When Frederic Church died in 1900, Olana was willed to his youngest son Louis Palmer Church. The following year Louis married Sarah Baker Good (known as “Sally”) and the two of them lived together at Olana. After Louis’s death in 1943, Sally stayed on at Olana until her death in 1964 at the age of 96. She was the last Church family member to inhabit the estate, and she willed the property to her nephew, Charles Lark. In the mid-1960s, the Hudson River School had not yet seen the revival of its popularity, and Olana was seen as a curious remnant of the Victorian era. Lark planned to sell the land and auction off the contents of the house, including all of Frederic Church’s art. The art historian David Huntington had for some years been researching Frederic Church’s art and had been visiting Olana. He learned of Mrs. Church’s death, and after ensuring that her nephew would give him a little time, began to contact individuals who might be able to assist. Olana Preservation, Inc. was formed and began the two-year task of raising funds with which to purchase the property and contents of the house.
At the end of the two-year period, Olana Preservation, Inc. had raised over half the funds necessary to purchase the property, but was unable to raise the full amount. Lark made arrangements to have the contents of the mansion put up for auction, and to sell the property to a developer. At that moment, in September of 1965, Life Magazine ran a story on Olana, with the title “Must this Mansion be Destroyed?” This galvanized local and national attention. By June, 1966 the New York State legislature under Governor Nelson Rockefeller had passed a bill authorizing the purchase of Olana, with Olana Preservation contributing the funds it had already raised. Olana opened as a New York State Historic Site in June, 1967.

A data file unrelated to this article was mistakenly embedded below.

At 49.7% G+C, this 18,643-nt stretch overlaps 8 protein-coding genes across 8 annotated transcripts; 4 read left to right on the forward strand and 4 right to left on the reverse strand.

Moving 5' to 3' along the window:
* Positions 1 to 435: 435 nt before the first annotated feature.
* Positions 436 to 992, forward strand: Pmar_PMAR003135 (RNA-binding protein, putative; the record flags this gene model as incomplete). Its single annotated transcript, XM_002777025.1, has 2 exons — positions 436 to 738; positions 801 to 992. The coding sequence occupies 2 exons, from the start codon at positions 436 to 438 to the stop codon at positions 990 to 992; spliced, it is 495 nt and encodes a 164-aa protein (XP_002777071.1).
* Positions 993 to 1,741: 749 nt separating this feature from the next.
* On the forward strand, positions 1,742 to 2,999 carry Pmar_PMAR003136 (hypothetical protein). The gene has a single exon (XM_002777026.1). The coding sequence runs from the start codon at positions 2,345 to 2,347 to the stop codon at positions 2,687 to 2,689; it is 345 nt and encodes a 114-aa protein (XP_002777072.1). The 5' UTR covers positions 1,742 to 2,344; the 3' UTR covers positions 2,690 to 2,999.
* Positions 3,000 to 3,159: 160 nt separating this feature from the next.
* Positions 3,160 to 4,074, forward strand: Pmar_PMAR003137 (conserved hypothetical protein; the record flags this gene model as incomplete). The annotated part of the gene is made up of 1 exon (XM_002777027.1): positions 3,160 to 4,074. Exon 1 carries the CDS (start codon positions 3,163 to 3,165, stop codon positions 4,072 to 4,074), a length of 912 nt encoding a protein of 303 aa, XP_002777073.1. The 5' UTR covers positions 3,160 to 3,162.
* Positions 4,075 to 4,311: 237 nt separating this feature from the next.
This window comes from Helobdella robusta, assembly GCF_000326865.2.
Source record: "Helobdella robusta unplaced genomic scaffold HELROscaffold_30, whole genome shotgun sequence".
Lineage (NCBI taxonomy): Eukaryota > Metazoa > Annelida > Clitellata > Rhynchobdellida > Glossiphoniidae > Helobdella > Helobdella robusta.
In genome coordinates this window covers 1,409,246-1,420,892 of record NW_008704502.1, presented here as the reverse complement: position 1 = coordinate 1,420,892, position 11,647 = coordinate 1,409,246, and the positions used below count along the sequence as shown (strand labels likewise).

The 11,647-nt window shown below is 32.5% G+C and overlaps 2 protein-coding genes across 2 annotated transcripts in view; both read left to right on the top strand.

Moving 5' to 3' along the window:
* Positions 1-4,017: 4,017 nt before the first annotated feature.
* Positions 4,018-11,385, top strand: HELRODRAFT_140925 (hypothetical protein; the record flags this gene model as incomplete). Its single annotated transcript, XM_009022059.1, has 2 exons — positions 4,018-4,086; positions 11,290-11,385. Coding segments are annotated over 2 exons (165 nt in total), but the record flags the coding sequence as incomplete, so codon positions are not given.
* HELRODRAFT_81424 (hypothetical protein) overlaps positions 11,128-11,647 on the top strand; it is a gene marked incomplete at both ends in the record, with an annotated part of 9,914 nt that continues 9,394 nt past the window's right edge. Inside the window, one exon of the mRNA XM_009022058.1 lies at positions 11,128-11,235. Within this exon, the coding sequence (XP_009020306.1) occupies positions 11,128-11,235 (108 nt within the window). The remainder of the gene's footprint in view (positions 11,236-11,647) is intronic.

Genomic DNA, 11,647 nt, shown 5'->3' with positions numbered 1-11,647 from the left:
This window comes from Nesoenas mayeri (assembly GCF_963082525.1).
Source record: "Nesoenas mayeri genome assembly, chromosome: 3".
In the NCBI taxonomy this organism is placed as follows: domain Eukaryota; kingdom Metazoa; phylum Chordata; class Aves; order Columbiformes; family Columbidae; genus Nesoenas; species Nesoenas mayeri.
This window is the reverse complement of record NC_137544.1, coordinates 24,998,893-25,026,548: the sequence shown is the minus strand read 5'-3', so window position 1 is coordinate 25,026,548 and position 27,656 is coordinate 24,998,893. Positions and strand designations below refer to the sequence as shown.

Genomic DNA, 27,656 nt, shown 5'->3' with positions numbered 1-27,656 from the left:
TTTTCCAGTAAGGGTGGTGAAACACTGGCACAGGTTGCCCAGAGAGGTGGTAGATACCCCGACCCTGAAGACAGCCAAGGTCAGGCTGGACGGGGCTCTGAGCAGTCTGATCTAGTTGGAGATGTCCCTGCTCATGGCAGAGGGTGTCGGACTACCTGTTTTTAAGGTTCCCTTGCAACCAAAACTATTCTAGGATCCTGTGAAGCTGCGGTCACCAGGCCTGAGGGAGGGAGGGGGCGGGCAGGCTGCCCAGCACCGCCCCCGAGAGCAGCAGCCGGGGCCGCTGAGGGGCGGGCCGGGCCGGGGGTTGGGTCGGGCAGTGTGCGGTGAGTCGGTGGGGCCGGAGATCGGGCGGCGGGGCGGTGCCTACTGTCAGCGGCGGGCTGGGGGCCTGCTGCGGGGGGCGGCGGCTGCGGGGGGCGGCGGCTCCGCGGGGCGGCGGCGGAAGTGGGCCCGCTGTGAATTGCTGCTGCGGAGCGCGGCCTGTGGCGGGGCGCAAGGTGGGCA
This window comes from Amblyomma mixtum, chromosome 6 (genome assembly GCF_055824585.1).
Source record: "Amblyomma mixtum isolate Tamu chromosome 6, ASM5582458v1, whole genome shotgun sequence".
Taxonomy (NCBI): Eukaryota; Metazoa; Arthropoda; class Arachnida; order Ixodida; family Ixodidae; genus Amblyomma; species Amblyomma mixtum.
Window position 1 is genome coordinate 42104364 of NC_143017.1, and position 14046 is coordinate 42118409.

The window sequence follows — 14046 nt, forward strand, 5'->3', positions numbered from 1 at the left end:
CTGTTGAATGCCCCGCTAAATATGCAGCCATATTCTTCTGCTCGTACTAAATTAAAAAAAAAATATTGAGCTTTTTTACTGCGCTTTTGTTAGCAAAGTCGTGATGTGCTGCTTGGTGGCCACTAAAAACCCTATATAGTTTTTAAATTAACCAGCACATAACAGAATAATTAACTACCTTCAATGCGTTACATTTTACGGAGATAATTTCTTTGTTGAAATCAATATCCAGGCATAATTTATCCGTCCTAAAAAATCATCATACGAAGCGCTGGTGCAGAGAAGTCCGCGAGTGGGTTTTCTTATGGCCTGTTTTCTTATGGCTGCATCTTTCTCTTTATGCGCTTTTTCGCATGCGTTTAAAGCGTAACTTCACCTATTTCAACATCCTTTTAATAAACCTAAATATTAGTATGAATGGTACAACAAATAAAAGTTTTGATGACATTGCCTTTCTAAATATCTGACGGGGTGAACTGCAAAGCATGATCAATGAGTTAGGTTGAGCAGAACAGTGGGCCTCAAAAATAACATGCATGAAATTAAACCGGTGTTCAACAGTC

Olana Preservation, Inc. disbanded, but several of its key members rejoined to start the non-profit Friends of Olana in 1971, which changed its name to The Olana Partnership in 2000. The Olana Partnership continues to play an integral part in supporting New York State Parks, Recreation and Historic Preservation’s efforts at Olana.
Read more about David Huntington’s efforts in “The Campaign to Save Olana,” edited by Dorothy Heyl, which can be purchased in The Olana Museum Store.
The Olana Partnership (TOP)
a private not-for-profit education corporation, works cooperatively with New York State to support the restoration, development and improvement of Olana State Historic Site.
Mission for The Olana Partnership (TOP)